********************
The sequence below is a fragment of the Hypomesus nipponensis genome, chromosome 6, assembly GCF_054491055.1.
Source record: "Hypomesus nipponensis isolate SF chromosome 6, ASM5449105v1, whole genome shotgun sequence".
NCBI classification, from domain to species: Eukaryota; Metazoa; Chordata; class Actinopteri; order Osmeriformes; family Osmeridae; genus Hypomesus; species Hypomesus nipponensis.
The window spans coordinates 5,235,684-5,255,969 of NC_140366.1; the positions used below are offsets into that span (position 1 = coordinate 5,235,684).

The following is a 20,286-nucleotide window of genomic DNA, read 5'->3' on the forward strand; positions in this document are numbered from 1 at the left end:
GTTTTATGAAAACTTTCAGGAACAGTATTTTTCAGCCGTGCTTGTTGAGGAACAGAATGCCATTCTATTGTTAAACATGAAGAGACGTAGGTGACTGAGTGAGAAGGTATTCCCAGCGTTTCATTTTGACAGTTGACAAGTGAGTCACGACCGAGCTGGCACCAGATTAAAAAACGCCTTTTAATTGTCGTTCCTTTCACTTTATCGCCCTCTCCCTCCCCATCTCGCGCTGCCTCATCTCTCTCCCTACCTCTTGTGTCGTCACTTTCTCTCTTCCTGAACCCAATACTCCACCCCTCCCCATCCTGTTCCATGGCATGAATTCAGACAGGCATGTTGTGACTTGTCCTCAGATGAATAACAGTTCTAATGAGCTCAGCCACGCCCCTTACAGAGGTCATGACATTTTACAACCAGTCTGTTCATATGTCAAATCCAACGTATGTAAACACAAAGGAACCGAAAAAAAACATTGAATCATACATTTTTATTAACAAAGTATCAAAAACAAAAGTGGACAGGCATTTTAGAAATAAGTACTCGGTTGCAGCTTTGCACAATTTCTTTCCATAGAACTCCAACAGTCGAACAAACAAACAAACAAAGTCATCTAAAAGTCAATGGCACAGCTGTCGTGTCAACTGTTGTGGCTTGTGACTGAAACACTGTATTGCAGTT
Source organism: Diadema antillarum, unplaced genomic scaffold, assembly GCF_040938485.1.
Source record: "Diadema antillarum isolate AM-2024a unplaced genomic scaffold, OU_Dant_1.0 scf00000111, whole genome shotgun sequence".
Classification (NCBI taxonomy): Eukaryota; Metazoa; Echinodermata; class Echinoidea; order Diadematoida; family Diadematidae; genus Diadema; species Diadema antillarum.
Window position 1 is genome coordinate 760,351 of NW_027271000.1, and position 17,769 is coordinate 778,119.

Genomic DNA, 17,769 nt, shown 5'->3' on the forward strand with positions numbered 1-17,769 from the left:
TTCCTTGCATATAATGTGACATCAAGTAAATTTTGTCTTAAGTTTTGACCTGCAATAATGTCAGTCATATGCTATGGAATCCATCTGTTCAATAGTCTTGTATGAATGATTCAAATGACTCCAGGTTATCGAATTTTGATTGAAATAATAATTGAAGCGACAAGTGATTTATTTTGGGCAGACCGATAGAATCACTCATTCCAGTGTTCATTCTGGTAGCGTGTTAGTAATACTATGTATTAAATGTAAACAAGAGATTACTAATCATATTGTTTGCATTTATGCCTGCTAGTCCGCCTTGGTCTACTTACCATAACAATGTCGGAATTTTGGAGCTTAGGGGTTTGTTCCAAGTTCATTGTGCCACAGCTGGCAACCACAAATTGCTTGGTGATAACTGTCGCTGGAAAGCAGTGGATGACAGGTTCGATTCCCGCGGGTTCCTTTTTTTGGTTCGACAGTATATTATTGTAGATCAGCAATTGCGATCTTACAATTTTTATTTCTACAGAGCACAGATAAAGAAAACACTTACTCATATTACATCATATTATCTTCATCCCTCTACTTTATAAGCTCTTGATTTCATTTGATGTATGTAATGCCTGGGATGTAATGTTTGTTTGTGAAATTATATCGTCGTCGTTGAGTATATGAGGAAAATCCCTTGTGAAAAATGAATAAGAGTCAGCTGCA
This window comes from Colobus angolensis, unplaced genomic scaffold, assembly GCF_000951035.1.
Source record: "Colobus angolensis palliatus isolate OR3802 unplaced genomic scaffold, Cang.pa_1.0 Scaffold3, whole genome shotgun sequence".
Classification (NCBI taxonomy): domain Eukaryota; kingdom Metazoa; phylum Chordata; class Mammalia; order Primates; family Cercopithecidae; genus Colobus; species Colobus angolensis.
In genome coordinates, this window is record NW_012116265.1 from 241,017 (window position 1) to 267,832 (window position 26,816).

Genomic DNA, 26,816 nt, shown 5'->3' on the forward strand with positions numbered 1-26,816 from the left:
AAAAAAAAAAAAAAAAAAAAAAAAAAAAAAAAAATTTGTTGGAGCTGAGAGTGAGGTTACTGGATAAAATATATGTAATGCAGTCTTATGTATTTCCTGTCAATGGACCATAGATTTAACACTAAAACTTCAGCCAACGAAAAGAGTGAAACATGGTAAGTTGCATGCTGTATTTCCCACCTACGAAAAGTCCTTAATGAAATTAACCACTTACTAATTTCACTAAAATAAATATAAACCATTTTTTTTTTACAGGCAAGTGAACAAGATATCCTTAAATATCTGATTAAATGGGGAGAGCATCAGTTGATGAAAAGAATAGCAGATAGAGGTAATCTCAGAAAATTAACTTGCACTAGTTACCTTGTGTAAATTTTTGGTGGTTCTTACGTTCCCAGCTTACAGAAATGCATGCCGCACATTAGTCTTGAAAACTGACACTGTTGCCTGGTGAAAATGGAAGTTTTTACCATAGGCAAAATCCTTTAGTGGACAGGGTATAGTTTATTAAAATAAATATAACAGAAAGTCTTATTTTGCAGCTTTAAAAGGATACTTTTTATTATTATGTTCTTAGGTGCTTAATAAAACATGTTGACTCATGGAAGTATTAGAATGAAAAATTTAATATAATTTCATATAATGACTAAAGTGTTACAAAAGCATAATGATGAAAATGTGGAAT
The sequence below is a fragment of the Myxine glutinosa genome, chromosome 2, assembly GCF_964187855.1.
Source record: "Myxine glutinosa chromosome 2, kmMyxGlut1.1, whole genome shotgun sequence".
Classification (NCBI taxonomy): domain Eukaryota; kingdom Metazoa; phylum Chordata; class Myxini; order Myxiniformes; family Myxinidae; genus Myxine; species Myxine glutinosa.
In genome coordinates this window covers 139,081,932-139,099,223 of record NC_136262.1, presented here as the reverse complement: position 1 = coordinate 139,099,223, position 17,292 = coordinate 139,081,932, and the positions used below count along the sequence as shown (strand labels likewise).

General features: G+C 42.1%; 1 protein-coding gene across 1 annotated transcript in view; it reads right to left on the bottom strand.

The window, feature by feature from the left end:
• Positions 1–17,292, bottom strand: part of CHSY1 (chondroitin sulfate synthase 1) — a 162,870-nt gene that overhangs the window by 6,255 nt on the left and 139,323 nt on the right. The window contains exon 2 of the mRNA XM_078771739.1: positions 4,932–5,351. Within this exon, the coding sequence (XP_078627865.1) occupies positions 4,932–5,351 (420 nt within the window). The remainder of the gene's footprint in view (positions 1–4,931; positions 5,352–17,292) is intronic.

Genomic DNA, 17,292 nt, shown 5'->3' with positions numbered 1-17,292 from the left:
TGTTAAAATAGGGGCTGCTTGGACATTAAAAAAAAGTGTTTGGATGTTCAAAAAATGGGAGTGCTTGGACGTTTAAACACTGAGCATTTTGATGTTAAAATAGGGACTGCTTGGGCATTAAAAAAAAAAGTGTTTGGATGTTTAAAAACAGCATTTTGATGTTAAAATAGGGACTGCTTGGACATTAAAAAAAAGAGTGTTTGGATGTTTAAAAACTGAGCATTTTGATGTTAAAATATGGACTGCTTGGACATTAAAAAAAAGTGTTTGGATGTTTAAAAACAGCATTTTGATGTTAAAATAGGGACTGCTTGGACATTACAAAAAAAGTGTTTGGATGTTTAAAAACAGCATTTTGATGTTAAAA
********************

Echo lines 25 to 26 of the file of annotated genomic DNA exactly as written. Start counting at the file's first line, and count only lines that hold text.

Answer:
• Positions 1–17,292, bottom strand: part of CHSY1 (chondroitin sulfate synthase 1) — a 162,870-nt gene that overhangs the window by 6,255 nt on the left and 139,323 nt on the right. The window contains exon 2 of the mRNA XM_078771739.1: positions 4,932–5,351. Within this exon, the coding sequence (XP_078627865.1) occupies positions 4,932–5,351 (420 nt within the window). The remainder of the gene's footprint in view (positions 1–4,931; positions 5,352–17,292) is intronic.

Genomic DNA, 17,292 nt, shown 5'->3' with positions numbered 1-17,292 from the left: